My neighborhood mailman just handed me two copies of “Journey Through Mexican History”, by Luis Gonzalez y Gonzalez, a book being distributed gratis throughout the country. He left me two copies instead of one, “since we have to distribute as best we can, and there are millions of them,” he told me.
Being from the same part of the country, and having had dealings on occasion with the respected historian Don Luis Gonzalez of the Colegio de Michoacan, when I was Director General of the Michoacan Cultural Institute, and as a member of the “Consejo de la Cronica de la Ciudad de Mexico” (Council for the Chronicle of Mexico City) during the time of Miguel de la Madrid and his coordinator, Guillermo Tovar, I was curious to know how the history of Mexico would be different in the PAN era, where the biographical sketches of Jose Yves Limantour, Enrique C. Creel and Manuel Gomez Morin could not be omitted .
My first impression was that the descriptions of important people in our history were bland, even insipid, almost on the level of the biographical sketches sold in stationary stores to help our schoolchildren with their homework. There is no recognition of contributions from the cinema, photography, nor popular music, of people like El Indio Fernandez, Cantinflas, Luis Bunuel, Dolores del Rio, Maria Felix, Jorge Negrete, Agustin Lara, the brothers Casasola o Manuel Alvarez Bravo.
It was strange to me, that when talking about Fray Bartolome de las Casas there is no mention that he was one of the first, if not the first, defenders of human rights in the world, and that Fray Vasco de Quiroga’s major contribution was omitted. Besides being a cultural hero in Michoacan to this day where he is still called Tata Vasco, Fray Vasco de Quiroga was a great reader of Tomas More’s “Utopia” and brought utopia to Mexico through his township hospitals. As for Antonio Lopez de Santa Ana, his losing half of Mexico’s territory to the United States, including Arizona, from where “illegal” Mexicans will soon be expelled, is avoided.
However, my biggest surprise was that with more than 180 male historical personages in Mexico listed there are only two women: Sor Juana Ines de la Cruz and Josefa Ortiz de Dominguez.. Spain’s Isabel de Castillas appears with Fernando de Aragon as the “Catholic Sovereigns”. The other feminine presences are the goddess Coyolxauhqui and the Virgin of Guadalupe. The omission of women in this historic compilation, now republished by the Ministry of Education (SEP) and the National Council for Culture and the Arts (Conaculta) for the Independence Bicentennial and the Centennial of the Mexican Revolution –(in its earlier edition the work was called Album of Mexican History (Album de Historia de Mexico) as mentioned by Felipe Calderon on the first page-, reveals a shocking and unacceptable male chauvinist interpretation of our history.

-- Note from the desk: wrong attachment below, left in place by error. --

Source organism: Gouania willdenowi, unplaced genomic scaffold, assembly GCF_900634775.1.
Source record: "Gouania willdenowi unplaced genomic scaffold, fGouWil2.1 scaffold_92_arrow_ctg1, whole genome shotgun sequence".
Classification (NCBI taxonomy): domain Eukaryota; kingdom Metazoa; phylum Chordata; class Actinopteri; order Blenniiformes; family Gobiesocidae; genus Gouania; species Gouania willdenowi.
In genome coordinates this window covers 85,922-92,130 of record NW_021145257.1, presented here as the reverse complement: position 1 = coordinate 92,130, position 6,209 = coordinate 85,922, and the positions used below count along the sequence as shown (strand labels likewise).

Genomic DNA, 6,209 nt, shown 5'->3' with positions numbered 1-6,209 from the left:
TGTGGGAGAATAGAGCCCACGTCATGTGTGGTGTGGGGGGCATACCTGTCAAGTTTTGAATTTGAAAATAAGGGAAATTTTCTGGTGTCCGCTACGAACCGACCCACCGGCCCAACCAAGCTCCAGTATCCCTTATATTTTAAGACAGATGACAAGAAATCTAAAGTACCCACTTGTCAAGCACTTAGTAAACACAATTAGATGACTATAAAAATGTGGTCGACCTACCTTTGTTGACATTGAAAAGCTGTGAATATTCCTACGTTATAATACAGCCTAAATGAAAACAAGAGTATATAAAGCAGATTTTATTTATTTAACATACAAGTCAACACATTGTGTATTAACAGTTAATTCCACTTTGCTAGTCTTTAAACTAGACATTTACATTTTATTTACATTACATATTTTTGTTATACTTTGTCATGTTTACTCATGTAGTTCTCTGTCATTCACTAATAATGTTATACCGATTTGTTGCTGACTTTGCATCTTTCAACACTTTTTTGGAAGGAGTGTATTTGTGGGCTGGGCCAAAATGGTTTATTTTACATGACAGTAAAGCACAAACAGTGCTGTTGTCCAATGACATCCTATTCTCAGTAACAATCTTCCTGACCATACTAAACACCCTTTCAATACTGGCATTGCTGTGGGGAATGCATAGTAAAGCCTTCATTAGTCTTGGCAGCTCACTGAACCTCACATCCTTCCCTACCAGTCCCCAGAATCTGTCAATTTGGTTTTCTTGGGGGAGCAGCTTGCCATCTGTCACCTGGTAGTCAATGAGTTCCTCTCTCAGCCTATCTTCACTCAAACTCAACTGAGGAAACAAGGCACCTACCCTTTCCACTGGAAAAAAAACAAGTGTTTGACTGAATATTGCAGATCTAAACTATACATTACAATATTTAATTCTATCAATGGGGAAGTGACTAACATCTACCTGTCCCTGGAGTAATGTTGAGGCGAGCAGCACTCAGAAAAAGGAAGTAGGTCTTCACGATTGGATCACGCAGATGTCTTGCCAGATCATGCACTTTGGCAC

To begin with; conquistadors such as Hernan Cortes, Pedro de Alvarado, Nuno de Guzman, Francisco de Montejo and Bernal de Castillo do appear, but where is La Malinche, Hernan Cortes’ translator? Without Malinche there would have been no conquest. And where is the Tarascan princess, Erendira?
Other names of women that I have chosen at random and who I believe could have been included, are Leona Vicario, revolutionary and wife of Quintana Roo; Gertrudis Bocanegra, the heroine of Patzcuaro, who fought in the War of Independence, was arrested, tortured and executed; the Adelitas who inspired the songs and accompanied revolutionary troops on the trains and into battle; the three great painters Frida Kahlo, Leonora Carrington and Remedios Varo, the writer Rosario Castellanos, the photographer Graciela Iturbide, the astronomer Julieta Fierro and Maria Sabina, the Mazatec shaman and curandera from Huautla de Jimenez, Oaxaca, whose songs have had so much influence on contemporary poetry. Recognizing her would be a way of recognizing the cultural contribution, unwritten and unexpressed in Spanish, of the ethnic groups of Mexico, such as the Huichol, the Purepecha, Zapotec, Tarahumara or Tzotzil.
After having taken this male chauvinist journey through Mexican history by way of this little volume, reedited and slightly lengthened by the Ministry of Education (SEP), one concludes that women were practically non-existent in our social and cultural movements. The seriousness of this fact is that if, in the bicentennial celebrations of 2010, our government does not recognize their contribution, our history will inevitably be incomplete.
– translation by Jeremy Greenwood.